t: +353 1 222 5552
t: +353 1 222 5552
The work of Jesse Jones primarily takes the form of short films, works which renegotiate the material and ideological structures of cinema. They are concerned with how cultural artefacts can be restaged to reveal embedded histories of dissent - and their contemporary relevance. As a catalyst for the production as progress phase of the next six invited artists in the Sleepwalkers experiment Jesse Jones' Trilogy of Dust acts as a formidable point of departure.
The Trilogy of Dust
The Trilogy of Dust consists of a collection of three films made by artist Jesse Jones over the past three years; Mahogany 2009, The Predicament of Man 2010 and Against the Realm of the Absolute 2011. The Trilogy of Dust depicts a narrative arch that shifts from Brechtian alienation to the cognitive estrangement of Science fiction. Each film is connected through a series of desert, dust and ash landscapes, from the desert of central Australia to a manufactured desert of post industrial detritus. Each of these stark landscapes forms an eerie stage to speculations on social and economic collapse and their repercussions for human existence.
The work of Jesse Jones (born 1978, Dublin, lives in Dublin) primarily takes the form of short films, works which renegotiate the material and ideological structures of cinema. They are concerned with how cultural artefacts can be restaged to reveal embedded histories of dissent - and their contemporary relevance. The artist isolates forms and subjects that can be utilised as tools, both in re-imagining and in directly intervening in the public sphere.
Mahogany 2009 (35 mins 16mm)
Re-scripted from the final scene of Bertolt Brecht and Kurt Weill's 1927 opera The Rise and Fall of the City of Mahagonny. Jones's film tells the story of a city outside of society, whose inhabitants are offered a space of 'infinite freedom' as long as they pay enough money. This freedom manifests itself in an excessive indulgence of pleasures. Mahogany, shot in the Australian outback, restages this fictitious city in the wake of its collapse, as a dialogue between the city's architect Begbick, and a Whisper Choir made up of its inhabitants. With the suspension of time, and setting the action in the void of the desert, the video takes the allegorical geographical location and historical moment as a starting point for a critique of present political conditions. Whilst Brecht intended Mahagonny to be a criticism of the false freedoms of the Weimar Republic, Jesse Jones tests the marginality of political gesture and the crisis of forms of viable political action in contemporary post-utopian society.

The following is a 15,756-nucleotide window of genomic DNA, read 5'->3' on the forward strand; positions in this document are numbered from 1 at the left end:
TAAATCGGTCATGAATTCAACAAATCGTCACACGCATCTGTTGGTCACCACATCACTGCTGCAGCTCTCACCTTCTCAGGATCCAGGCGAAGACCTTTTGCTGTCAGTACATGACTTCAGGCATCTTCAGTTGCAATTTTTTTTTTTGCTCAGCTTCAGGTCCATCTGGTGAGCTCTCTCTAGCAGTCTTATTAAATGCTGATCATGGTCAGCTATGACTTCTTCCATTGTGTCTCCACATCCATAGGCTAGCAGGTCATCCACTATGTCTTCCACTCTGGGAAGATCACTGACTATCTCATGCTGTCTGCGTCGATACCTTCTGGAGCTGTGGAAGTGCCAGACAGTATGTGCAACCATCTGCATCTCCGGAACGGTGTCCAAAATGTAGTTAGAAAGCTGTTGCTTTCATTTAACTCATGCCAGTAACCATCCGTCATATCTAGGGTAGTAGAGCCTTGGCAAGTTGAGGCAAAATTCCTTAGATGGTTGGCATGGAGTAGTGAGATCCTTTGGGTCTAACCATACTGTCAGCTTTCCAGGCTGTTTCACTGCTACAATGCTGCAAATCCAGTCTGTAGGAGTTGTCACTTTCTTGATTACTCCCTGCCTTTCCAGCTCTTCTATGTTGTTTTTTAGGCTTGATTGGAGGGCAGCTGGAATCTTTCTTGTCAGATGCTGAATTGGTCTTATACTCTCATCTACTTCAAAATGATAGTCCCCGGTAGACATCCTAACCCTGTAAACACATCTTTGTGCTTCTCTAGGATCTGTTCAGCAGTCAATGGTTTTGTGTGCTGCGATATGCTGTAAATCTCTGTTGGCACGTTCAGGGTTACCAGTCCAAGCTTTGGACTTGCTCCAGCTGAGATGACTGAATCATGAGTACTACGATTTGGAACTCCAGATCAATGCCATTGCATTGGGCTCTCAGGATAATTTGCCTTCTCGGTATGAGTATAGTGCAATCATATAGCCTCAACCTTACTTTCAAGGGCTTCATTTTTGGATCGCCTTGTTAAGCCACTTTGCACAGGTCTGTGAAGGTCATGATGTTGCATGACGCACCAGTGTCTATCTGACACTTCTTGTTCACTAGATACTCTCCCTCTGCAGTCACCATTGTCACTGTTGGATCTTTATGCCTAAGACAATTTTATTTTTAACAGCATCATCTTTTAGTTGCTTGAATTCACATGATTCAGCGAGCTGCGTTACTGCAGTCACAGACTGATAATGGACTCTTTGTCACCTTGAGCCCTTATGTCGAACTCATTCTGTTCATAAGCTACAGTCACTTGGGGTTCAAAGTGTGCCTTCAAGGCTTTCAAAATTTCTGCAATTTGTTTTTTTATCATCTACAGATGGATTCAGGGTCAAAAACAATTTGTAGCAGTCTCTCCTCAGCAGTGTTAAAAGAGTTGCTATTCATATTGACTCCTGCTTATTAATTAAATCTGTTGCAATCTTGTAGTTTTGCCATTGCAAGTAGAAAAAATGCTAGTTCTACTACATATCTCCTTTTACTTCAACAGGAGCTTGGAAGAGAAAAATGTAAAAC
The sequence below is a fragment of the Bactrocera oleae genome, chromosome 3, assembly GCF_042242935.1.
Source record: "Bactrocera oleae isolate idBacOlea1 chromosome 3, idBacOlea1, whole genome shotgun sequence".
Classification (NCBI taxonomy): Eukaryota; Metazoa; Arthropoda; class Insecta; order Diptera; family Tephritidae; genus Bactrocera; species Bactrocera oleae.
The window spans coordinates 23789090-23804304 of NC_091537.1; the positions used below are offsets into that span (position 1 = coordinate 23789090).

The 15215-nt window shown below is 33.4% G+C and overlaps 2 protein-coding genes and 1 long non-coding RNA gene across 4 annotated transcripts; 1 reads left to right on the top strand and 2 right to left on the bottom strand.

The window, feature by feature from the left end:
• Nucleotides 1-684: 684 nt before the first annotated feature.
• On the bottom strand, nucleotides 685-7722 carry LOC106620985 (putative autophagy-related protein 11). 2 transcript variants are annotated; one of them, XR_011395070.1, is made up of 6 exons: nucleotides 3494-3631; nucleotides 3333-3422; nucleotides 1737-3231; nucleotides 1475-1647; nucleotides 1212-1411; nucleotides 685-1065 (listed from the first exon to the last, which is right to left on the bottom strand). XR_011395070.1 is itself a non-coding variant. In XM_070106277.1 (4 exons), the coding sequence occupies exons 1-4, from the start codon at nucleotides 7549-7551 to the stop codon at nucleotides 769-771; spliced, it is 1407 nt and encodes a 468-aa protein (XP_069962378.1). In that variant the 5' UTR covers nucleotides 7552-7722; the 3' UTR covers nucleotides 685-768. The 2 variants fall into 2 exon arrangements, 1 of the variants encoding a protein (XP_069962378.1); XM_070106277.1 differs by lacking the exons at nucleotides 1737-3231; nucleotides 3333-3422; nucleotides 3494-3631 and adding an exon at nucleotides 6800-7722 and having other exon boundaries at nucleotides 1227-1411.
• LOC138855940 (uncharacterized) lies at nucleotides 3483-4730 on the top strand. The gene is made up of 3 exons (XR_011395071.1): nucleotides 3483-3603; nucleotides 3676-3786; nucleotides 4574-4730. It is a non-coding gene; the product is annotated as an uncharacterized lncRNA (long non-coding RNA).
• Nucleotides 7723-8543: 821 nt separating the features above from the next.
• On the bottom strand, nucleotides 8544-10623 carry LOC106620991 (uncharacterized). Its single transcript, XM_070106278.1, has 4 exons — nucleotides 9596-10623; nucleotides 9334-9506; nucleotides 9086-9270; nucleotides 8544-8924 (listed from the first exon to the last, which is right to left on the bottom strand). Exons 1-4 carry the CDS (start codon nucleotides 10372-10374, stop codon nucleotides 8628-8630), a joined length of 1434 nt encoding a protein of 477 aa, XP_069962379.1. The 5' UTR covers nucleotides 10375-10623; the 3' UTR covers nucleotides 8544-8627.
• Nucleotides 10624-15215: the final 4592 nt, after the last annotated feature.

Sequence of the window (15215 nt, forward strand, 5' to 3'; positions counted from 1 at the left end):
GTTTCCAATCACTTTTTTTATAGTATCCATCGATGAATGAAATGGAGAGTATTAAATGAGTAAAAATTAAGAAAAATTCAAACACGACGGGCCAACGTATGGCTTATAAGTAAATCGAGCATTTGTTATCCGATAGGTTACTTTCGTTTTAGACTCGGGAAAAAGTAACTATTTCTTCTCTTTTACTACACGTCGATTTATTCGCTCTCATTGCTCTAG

The Predicament of Man 2010 (3 mins 16mm and digital mixed media)
Using footage shot in an opal mine in Cobber Pedy, Australia, intercut with over a thousand still images that appear momentarily on screen, Jones subliminally contrasts the desolate landscape with flashes of often recognisable 20/21st century icons and events. The Predicament of Man creates an uneasy and foreboding slippage in time that hints at an apocalyptic future. Its title is borrowed from an essay in Limits to Growth, by the economic think tank; The Club of Rome in 1972. The Predicament of Man examines the consequences of exponential growth theories of late capitalism and how they may not only over stretch our resources carrying capacities, but also our sensory capacity to perceive reality itself.
Against The Realm of the Absolute 2011 (12mins 16mm )
Commissioned by Collective gallery Edinburgh, set in a distant future in which a great plague has wiped out the male population of the world. Adapted in part, from Joanna's Russ's iconic separatist feminist Sci-Fi novel from 1975, The Female Man. Against the Realm of the Absolute seeks to investigate the multiple narratives of Feminism and how it is inevitably tied to a critic of Capitalism itself. Filmed in the ash lagoons of Cockenzie power station and made in collaboration with a feminist megaphone choir formed by Jones in Edinburgh in 2011, Against The Realm of the Absolute attempts to attend to the multiple possible dytopic future crisis we might face and how, through this very act of fictional speculation, we may in turn open up critiques of our present reality.